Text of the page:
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"Siduri said, 'Gilgamesh, where are you roaming? You will never find the eternal life that you seek...Savour your food, make each of your days a delight, ... let music and dancing fill your house, love the child who holds you by the hand and give your wife pleasure in your embrace.'"
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post #13 of 14

I steal the tentacles!  Dust them with a little flour and fry them up and sprinkled with sea salt.  Mine.

"You are what you eat, so don't be fast, cheap, easy, or fake."

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"You are what you eat, so don't be fast, cheap, easy, or fake."

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post #14 of 14

By. Margcata

 

Personally, I prefer a simply simple Sicilian spinach, breadcrumb and pinenut filling for squid however, here is one from the Balearic Island of Mallorca with a ground pork stuffing ...

 

serves 4 ...

 

two dozen squid 6cm ( 2 inches )

120g ground pork ( or veal if you choose )

1 tblsp finely chopped parsley

2 small onions

8 garlic cloves minced

45g breadcrumbs ( chapata Italian bread 1 day old better to work with )

salt and white pepper to taste

2 tblsp olive oil

500ml fish stock

2 tblsp Sherry ( Fino )

2 tblsp extra virgin olive oil

1/2 tsp dried red chili pepper

1 medium tomato finely chopped

10 Saffron threads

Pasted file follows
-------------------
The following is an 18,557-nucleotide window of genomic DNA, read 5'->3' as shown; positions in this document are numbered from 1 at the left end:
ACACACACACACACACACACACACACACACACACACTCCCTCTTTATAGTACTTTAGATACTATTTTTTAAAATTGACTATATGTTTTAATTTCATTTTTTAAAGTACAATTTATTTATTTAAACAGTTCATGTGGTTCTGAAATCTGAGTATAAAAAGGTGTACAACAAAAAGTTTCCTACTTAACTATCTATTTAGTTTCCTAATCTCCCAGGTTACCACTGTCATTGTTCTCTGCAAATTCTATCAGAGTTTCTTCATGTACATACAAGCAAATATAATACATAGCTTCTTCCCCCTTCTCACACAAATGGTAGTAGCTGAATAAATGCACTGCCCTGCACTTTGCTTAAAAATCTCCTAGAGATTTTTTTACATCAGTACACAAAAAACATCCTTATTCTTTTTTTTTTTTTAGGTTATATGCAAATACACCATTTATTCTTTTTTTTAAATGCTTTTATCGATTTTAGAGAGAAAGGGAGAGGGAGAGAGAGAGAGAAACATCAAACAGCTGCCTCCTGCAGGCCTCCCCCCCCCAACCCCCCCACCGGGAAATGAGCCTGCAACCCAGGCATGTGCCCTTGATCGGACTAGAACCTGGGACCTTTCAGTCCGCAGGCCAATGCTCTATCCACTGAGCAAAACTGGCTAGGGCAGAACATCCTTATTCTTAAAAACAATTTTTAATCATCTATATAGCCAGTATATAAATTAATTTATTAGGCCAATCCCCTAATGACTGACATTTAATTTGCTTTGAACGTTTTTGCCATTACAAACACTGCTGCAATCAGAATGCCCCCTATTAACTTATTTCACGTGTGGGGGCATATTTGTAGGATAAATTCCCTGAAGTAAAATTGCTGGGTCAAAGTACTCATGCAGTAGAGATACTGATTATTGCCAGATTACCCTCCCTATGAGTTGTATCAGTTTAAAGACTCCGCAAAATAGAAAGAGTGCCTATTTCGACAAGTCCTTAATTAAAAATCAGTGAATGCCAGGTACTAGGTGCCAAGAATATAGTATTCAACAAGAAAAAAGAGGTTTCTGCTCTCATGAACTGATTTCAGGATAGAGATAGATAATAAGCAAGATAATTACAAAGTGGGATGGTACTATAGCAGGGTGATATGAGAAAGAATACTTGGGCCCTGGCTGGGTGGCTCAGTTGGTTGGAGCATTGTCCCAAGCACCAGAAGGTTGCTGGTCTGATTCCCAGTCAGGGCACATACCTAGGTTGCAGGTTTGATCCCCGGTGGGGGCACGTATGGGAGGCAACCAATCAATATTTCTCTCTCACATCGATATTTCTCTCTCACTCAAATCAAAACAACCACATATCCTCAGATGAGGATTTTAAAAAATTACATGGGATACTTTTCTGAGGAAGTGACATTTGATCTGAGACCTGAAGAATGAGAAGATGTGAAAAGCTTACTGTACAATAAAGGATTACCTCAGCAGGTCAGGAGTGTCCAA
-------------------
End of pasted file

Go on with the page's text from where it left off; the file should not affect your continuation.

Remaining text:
2 tblsp boiling water

pinch of sweet paprika

 

1) Have fish nmmonger clean squid and remove skin

2) wash and drain squid

3) place ground pork in a food processor, grind one onion, the parsley, and 1 garlic clove together

4) add pinenuts, 2 tblsp bread crumbs, salt and pepper

5) mix well and then blend with pork and stuff loosely into the squid, not tightly, in other words do not over fill

6) secure openings if desired with tooth picks

7) place in a well buttered baking dish and bake at 180 degrees Centig or 375 farenheit degrees covered with alumninum foil 15 mins

8) turn over the squid and bake uncovered 8 to 10 mins more  

9) sauté remaining minced onion, garlic and bread crumbs in extra virgin olive oil

10) place the sauteed mixture in a food processor with a bit of olive oil and almonds and grind the ingredients to a smooth paste, adding a little fish stock and simmer a few mins.

11) Add paprika, chili seeds and tomato and cook to a smooth sauce

12) add the saffron with boiling water and stir to extract color and cook briefly

13) pass thru a sieve on plate in cart wheel formation and drizzle sauce on squid